Fixing a Law Is Not Attacking Its Aim

In Ontario, animal rights legislation is enforced by an organization called the Ontario Society for the Prevention of Cruelty to Animals — A private organization, not subject to all the same oversights as the police. Created by the province to enforce animal protection legislation, it nevertheless functions at arms-length, setting its own parameters for training and policing officers internally.

A property rights group recently won a charter challenge against the organization, arguing that it violated the Canadian Charter, because it is not subject to oversight by the public. The Ontario government has since appealed.

The initial decision made some people very upset. It was taken, by some, to be a victory for animal abusers. After all, undermining the organization that protects animals means we’re not protecting animals properly anymore, right?

Not quite.

As the OSPCA itself felt obligated to point out through its lawyer days after the news broke, the legal challenge wasn’t against the OSPCA. It was against the legislation that governs it.

Well, so what?, you might say. Splitting hairs.

Not exactly.

Consider, for a moment, the judge reviewing the case. Should we assume that he hates animals, or is at least indifferent to them, that he would weaken their protections? Well, we might, if that’s what was happening. It is not.

The challenge and initial ruling gives the province a year to introduce transparency and accountability to the OSPCA — standards it was not obliged to meet under the old legislation. Without those standards, the argument goes, the public cannot be reasonably confident that the OSPCA is doing its job.  

The OSPCA has to solicit donations to fund itself, and is also a de facto law enforcement agency. This can create a conflict of interest — where the OSPCA has the incentive to press charges and seek convictions to convince its donors it’s doing a good job. The public has a limited ability to audit the OSPCA, since it is not subject to freedom of information requests; they are none the wiser.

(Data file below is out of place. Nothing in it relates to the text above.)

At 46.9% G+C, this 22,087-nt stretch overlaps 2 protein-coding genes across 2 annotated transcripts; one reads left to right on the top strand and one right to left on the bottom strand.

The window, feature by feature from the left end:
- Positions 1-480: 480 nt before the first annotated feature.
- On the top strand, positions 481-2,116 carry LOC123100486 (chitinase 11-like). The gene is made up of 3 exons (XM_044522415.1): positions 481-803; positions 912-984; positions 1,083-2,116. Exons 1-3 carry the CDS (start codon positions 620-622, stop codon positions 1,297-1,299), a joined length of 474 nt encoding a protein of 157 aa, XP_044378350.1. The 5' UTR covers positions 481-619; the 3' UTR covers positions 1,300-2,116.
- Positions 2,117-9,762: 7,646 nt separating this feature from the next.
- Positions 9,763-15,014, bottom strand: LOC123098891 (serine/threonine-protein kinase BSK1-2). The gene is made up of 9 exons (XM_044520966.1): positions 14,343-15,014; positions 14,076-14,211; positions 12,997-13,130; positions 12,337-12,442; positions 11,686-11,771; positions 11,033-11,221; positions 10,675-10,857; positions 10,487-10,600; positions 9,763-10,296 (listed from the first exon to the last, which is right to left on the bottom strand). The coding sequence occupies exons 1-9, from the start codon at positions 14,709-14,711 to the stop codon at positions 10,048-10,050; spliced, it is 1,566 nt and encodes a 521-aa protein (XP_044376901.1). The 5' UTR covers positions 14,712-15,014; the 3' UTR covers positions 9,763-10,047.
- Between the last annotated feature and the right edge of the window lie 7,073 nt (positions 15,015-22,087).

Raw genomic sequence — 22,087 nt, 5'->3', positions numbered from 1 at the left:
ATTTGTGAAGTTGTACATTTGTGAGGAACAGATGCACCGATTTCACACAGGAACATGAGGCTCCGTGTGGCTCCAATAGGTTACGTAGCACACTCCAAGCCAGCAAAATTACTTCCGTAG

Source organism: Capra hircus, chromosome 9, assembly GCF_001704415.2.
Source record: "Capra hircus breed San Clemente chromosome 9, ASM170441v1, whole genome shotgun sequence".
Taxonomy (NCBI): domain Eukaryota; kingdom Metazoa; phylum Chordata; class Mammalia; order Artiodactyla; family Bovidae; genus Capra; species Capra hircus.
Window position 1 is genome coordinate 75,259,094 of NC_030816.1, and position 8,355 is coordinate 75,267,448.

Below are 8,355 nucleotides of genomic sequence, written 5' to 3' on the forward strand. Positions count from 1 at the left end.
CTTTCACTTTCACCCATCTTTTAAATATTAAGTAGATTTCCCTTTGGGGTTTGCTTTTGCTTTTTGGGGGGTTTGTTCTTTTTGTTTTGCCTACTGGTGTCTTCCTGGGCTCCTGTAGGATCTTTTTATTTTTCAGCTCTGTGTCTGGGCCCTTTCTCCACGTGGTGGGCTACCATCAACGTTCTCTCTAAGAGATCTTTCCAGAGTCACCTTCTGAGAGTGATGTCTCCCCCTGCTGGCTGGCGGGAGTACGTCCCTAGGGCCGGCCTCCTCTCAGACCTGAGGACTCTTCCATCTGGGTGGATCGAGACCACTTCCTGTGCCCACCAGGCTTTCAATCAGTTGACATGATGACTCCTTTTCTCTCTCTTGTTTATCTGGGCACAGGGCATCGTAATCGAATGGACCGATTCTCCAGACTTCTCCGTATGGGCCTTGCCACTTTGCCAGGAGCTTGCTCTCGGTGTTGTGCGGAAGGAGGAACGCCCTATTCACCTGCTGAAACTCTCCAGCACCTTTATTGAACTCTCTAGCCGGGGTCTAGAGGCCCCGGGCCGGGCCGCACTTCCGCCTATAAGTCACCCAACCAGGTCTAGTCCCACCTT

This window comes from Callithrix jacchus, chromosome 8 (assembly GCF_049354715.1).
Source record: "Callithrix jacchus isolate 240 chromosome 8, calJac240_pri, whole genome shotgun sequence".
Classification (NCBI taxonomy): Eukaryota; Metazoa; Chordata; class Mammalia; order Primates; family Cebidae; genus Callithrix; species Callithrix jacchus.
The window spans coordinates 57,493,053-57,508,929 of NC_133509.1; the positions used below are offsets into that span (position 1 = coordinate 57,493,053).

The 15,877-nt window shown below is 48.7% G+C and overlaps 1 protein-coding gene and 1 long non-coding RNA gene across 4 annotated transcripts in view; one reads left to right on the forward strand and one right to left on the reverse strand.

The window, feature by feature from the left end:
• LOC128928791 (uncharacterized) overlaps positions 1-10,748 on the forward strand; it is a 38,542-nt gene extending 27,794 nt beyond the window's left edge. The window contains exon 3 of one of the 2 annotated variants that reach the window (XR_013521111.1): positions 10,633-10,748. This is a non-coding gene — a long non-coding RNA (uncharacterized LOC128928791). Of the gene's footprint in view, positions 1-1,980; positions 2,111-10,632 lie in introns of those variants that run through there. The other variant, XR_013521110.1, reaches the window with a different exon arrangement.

The manner and methods of the OSPCA, its investigations, and its prosecutions were left unchallenged. This was done explicitly, to preserve the OSPCA’s function of protecting animals. What’s being suggested is to make it a requirement, rather than a suggestion, that the OSPCA be transparent and accountable to the public.

What’s to be taken away from this?

A law and system of authority could be fixed. The net effect is that, if the proposed changes are made, the public can be confident that the OSPCA is doing its job under the proper incentives, as we should expect it to. With the changes, any citizen can examine what its activities are, how it spends its money, and who gives it money to do its work. These are good things. Ask the Ottawa Humane Society; they agree.

Even if we agree with an organization’s actions or its mission, fixing broken or incomplete laws that govern them is good — especially if those laws are important moral imperatives, like protecting animals from cruelty. Improving laws and institutions improves their ability to achieve their aims.

If someone challenges a law you support, don’t assume they’re out to destroy it, unless of course they say so. It’s worth taking the time to see what they’re doing, and what it means. Who among us would accept a law against murder that “mostly” worked? Or an agency designed to prosecute murderers on behalf of the public that made its own rules about how to catch them, and refused to share those (or how its funded) with the police or the public?

If you’re a liberal, you take it as a given that we as a society can agree to delegate certain issues to our government to handle, and decide how it ought to do that. If we all get together and decide that we want to protect animals, is it not a given that we want that done properly? And if power was delegated improperly, is it not a given that we ought to fix that? If we set up a system and we can’t actually keep an eye on it to make sure it’s working, shouldn’t we change it so we can make sure it’s working how it ought to?

This is an examination of principles. Does the OSPCA Act work in principle, in its mandate to protect animals? Well how could you tell? The public can’t be sure that in a given scenario, that’s what the OSPCA was doing. We had no way of knowing. Now, we might, if the law is fixed.

For those concerned about the protection of animals, take heart. Their shield was damaged. It may yet be repaired — and we’ll also know exactly how they’re using their funding.

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About the Author: Connor Lynch

Connor is a professional journalist from Ottawa, Canada. He is the Editor in Chief of Speaking Liberally and a contributor.

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